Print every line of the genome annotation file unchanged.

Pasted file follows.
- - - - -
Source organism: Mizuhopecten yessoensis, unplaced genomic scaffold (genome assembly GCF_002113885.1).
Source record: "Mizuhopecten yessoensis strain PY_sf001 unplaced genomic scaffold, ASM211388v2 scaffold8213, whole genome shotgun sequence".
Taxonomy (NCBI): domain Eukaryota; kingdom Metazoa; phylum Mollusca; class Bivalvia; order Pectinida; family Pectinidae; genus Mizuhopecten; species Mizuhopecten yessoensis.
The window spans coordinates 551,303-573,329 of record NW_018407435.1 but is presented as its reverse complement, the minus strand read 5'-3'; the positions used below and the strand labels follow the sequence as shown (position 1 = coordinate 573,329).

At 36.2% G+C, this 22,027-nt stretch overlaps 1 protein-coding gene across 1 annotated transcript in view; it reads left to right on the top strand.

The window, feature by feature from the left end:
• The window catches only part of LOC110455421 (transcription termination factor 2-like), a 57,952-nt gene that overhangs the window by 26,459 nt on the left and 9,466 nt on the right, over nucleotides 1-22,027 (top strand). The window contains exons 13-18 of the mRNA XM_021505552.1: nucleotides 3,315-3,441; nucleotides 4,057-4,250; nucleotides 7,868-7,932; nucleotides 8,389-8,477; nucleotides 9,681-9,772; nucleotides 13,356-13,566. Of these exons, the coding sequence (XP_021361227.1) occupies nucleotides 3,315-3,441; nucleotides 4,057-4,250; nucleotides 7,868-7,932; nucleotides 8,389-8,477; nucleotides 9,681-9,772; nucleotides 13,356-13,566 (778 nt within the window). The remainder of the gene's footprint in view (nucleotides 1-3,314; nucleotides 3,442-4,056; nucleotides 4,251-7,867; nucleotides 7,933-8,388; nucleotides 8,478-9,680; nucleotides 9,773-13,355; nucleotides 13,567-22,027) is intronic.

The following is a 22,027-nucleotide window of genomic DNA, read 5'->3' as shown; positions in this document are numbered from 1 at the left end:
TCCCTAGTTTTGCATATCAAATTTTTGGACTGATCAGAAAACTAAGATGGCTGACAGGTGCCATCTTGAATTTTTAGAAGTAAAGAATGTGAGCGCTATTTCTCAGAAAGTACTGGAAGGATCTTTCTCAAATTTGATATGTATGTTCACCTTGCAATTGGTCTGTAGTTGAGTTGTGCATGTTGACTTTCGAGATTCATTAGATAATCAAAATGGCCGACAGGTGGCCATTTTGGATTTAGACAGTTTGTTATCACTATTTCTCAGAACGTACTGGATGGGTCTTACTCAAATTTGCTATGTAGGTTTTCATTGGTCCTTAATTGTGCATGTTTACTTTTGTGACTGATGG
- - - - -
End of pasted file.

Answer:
Source organism: Mizuhopecten yessoensis, unplaced genomic scaffold (genome assembly GCF_002113885.1).
Source record: "Mizuhopecten yessoensis strain PY_sf001 unplaced genomic scaffold, ASM211388v2 scaffold8213, whole genome shotgun sequence".
Taxonomy (NCBI): domain Eukaryota; kingdom Metazoa; phylum Mollusca; class Bivalvia; order Pectinida; family Pectinidae; genus Mizuhopecten; species Mizuhopecten yessoensis.
The window spans coordinates 551,303-573,329 of record NW_018407435.1 but is presented as its reverse complement, the minus strand read 5'-3'; the positions used below and the strand labels follow the sequence as shown (position 1 = coordinate 573,329).

At 36.2% G+C, this 22,027-nt stretch overlaps 1 protein-coding gene across 1 annotated transcript in view; it reads left to right on the top strand.

The window, feature by feature from the left end:
• The window catches only part of LOC110455421 (transcription termination factor 2-like), a 57,952-nt gene that overhangs the window by 26,459 nt on the left and 9,466 nt on the right, over nucleotides 1-22,027 (top strand). The window contains exons 13-18 of the mRNA XM_021505552.1: nucleotides 3,315-3,441; nucleotides 4,057-4,250; nucleotides 7,868-7,932; nucleotides 8,389-8,477; nucleotides 9,681-9,772; nucleotides 13,356-13,566. Of these exons, the coding sequence (XP_021361227.1) occupies nucleotides 3,315-3,441; nucleotides 4,057-4,250; nucleotides 7,868-7,932; nucleotides 8,389-8,477; nucleotides 9,681-9,772; nucleotides 13,356-13,566 (778 nt within the window). The remainder of the gene's footprint in view (nucleotides 1-3,314; nucleotides 3,442-4,056; nucleotides 4,251-7,867; nucleotides 7,933-8,388; nucleotides 8,478-9,680; nucleotides 9,773-13,355; nucleotides 13,567-22,027) is intronic.

The following is a 22,027-nucleotide window of genomic DNA, read 5'->3' as shown; positions in this document are numbered from 1 at the left end:
TCCCTAGTTTTGCATATCAAATTTTTGGACTGATCAGAAAACTAAGATGGCTGACAGGTGCCATCTTGAATTTTTAGAAGTAAAGAATGTGAGCGCTATTTCTCAGAAAGTACTGGAAGGATCTTTCTCAAATTTGATATGTATGTTCACCTTGCAATTGGTCTGTAGTTGAGTTGTGCATGTTGACTTTCGAGATTCATTAGATAATCAAAATGGCCGACAGGTGGCCATTTTGGATTTAGACAGTTTGTTATCACTATTTCTCAGAACGTACTGGATGGGTCTTACTCAAATTTGCTATGTAGGTTTTCATTGGTCCTTAATTGTGCATGTTTACTTTTGTGACTGATGG